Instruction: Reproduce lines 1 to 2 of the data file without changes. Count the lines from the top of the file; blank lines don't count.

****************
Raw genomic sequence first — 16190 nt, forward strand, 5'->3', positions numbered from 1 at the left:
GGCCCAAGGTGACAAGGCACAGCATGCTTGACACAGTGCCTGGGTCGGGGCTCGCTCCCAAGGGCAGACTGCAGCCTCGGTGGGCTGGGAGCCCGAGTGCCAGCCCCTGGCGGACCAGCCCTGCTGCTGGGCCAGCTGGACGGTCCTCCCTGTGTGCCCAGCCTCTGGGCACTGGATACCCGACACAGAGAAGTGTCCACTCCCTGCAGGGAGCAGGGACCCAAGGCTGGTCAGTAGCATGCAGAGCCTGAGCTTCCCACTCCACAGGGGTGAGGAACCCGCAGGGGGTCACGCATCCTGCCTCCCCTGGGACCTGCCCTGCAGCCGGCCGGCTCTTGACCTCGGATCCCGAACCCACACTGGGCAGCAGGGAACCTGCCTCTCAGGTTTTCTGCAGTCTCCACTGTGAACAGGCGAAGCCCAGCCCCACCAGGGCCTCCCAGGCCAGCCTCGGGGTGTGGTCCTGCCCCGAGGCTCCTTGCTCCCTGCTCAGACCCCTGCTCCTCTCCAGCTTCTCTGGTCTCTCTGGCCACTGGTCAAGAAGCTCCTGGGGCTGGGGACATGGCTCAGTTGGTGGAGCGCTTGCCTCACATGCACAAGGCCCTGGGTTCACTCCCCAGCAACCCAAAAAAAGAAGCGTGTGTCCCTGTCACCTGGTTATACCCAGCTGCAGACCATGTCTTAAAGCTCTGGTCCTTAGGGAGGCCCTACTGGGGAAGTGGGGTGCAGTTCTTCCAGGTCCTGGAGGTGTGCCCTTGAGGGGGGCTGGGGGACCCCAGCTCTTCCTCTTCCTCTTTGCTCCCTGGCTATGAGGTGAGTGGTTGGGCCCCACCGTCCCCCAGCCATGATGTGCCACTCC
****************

Raw genomic sequence first — 16190 nt, forward strand, 5'->3', positions numbered from 1 at the left:
GGCCCAAGGTGACAAGGCACAGCATGCTTGACACAGTGCCTGGGTCGGGGCTCGCTCCCAAGGGCAGACTGCAGCCTCGGTGGGCTGGGAGCCCGAGTGCCAGCCCCTGGCGGACCAGCCCTGCTGCTGGGCCAGCTGGACGGTCCTCCCTGTGTGCCCAGCCTCTGGGCACTGGATACCCGACACAGAGAAGTGTCCACTCCCTGCAGGGAGCAGGGACCCAAGGCTGGTCAGTAGCATGCAGAGCCTGAGCTTCCCACTCCACAGGGGTGAGGAACCCGCAGGGGGTCACGCATCCTGCCTCCCCTGGGACCTGCCCTGCAGCCGGCCGGCTCTTGACCTCGGATCCCGAACCCACACTGGGCAGCAGGGAACCTGCCTCTCAGGTTTTCTGCAGTCTCCACTGTGAACAGGCGAAGCCCAGCCCCACCAGGGCCTCCCAGGCCAGCCTCGGGGTGTGGTCCTGCCCCGAGGCTCCTTGCTCCCTGCTCAGACCCCTGCTCCTCTCCAGCTTCTCTGGTCTCTCTGGCCACTGGTCAAGAAGCTCCTGGGGCTGGGGACATGGCTCAGTTGGTGGAGCGCTTGCCTCACATGCACAAGGCCCTGGGTTCACTCCCCAGCAACCCAAAAAAAGAAGCGTGTGTCCCTGTCACCTGGTTATACCCAGCTGCAGACCATGTCTTAAAGCTCTGGTCCTTAGGGAGGCCCTACTGGGGAAGTGGGGTGCAGTTCTTCCAGGTCCTGGAGGTGTGCCCTTGAGGGGGGCTGGGGGACCCCAGCTCTTCCTCTTCCTCTTTGCTCCCTGGCTATGAGGTGAGTGGTTGGGCCCCACCGTCCCCCAGCCATGATGTGCCACTCC